Scottish independence: “No thanks”

We have all known about the referendum for more than two years. Some, like myself, could see at the time that there were issues with the proposition for Scotland to become an independent country. At the time the referendum on Scottish independence was announced, I felt that if the Yes side could present a strong case then I would support separation. However, even with the referendum less than two weeks away, unanswered questions remain, which is why I have continued to back Better Together and the union.

Some might argue that the No campaign is basing the majority of their campaign on rubbishing Yes claims, however, the truth is, if Salmond cannot answer the “what if” questions, then how do we know that Scotland is simply not going to crash and burn on its own? With every point raised by the No side, Salmond simply replies with something along the lines of “Oh don’t worry, we will get what we want”. Mr Salmond, Scotland cannot just cherry pick the best of the United Kingdom’s policies whilst changing the ones that suit you best. And even when he does answer these questions, they often cause more confusion and create more questions than before…

When the Yes campaign were questioned by both the opposition and their own supporters about the currency debate, they finally cracked and said that their plan B for if Scotland does not get a currency union is that we will still keep the pound, just out of a formal currency union. What would be the sense with this? We would have just as much power over the Pound as Zimbabwe has over the US Dollar – nothing. Even if you were to join the Euro, Scotland would have more say over what happens with the currency, and let’s face it, no-one wants to join the Euro.

Being part of the UK means that we are backed by the security of one of the world’s largest economies and also means that we face a comparatively low cost of living. Despite what you may read in the news, people in the UK are still in a much better position than those in other European countries like France and Italy. Our economy is growing, inflation is below the Bank of England’s 2.0% target and wages are increasing. If we become independent, we lose this security and we could be in a worse position than the UK. Three out of four bosses of the “Big 4” supermarkets in the UK have warned that food prices will almost certainly rise. Admittedly, there is the potential for Scottish people to be £1000 better off if we were to go independent, however, financial experts, who are  importantly neutral, believe that there is a greater chance of Scottish people being up to £1400 worse off. Why get out of something that is growing when the risk is so big?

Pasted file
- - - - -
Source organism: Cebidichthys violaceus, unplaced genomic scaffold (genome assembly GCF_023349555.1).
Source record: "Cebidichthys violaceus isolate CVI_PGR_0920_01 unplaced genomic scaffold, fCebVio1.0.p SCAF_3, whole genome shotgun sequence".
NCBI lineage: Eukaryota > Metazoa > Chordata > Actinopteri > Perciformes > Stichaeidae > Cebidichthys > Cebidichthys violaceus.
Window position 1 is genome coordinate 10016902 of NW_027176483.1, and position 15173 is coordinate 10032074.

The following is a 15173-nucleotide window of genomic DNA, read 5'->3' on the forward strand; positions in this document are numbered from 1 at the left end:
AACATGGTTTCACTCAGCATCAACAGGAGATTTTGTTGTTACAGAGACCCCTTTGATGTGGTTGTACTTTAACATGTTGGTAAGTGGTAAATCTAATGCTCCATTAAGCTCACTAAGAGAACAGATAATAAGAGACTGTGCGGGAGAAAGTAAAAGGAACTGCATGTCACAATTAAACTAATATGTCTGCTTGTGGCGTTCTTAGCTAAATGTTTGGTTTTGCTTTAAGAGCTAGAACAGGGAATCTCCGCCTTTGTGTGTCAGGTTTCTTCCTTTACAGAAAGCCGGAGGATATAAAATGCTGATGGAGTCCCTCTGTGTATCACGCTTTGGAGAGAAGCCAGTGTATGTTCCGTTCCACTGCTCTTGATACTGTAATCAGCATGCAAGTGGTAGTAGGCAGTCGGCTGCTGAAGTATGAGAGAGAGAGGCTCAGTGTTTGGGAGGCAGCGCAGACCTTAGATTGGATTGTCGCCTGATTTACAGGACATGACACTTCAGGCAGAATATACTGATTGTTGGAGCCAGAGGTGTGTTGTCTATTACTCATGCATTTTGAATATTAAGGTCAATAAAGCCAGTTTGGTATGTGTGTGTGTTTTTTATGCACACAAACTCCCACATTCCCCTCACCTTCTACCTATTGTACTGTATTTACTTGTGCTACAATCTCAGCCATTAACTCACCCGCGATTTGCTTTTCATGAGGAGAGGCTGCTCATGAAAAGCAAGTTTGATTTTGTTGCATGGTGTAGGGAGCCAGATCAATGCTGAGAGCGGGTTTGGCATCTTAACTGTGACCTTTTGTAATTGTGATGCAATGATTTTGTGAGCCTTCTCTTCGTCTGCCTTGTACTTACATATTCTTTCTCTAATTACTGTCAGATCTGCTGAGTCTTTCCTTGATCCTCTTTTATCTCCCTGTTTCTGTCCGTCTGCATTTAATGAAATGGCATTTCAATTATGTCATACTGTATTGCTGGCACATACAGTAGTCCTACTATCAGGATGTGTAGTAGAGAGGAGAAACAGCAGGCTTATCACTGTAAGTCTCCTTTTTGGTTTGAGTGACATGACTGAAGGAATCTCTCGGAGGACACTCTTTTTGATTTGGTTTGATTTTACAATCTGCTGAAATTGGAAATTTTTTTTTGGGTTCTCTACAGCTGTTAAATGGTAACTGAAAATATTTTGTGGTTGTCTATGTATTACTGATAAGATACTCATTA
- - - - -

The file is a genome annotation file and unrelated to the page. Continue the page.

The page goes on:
In Scotland, we are lucky that the government helps to pay for a lot of important services: university fees; childcare; the NHS and free prescriptions. However, let’s be honest, if Scotland were to become independent, without the financial backing of the rest of the UK we would struggle to continue to afford these luxuries. At some point, the Scottish Government would simply not be able to afford to keep these services free for us and all that will do is put immense pressure on people’s back pockets. In the UK, everything continues as normal, the only change being that more powers will be devolved to us, meaning that we can have more control over our future with the support and backing of the rest of the UK.

The case for voting No is so extensive that I cannot mention it all in the 800 or so words I have. Don’t forget that more than 600,000 people are employed by rest of UK based businesses. 65% of our trade is with the rest of the UK. The EU and NATO have not offered straight entry into their exclusive clubs. And that’s just the first few barriers…

What people seem to forget is that if we vote for independence, that’s it. The UK will not welcome us back. We will be out in the wilderness, all on our own. Remember that we are voting not just for our generation, but for future generations. Being with the UK means that we still have the security of a country with a big say in international relations. Scotland will not be in the UN Security Council and as a new state will not be recognised as a particularly important a player on the world stage.

Why risk what we already have for something that could quite easily go hopelessly wrong?

Image: Union Jack © Tristan Martin (mukumbura, flickr)

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Ruairidh Campbell
Based in the Scottish Borders/Glasgow, Ruairidh has written extensively on everything from rugby to politics with work published in publications including the Scottish Rugby Union's website, Scottish Field Magazine and Edinburgh Rugby's match-day programmes.
Ruairidh Campbell

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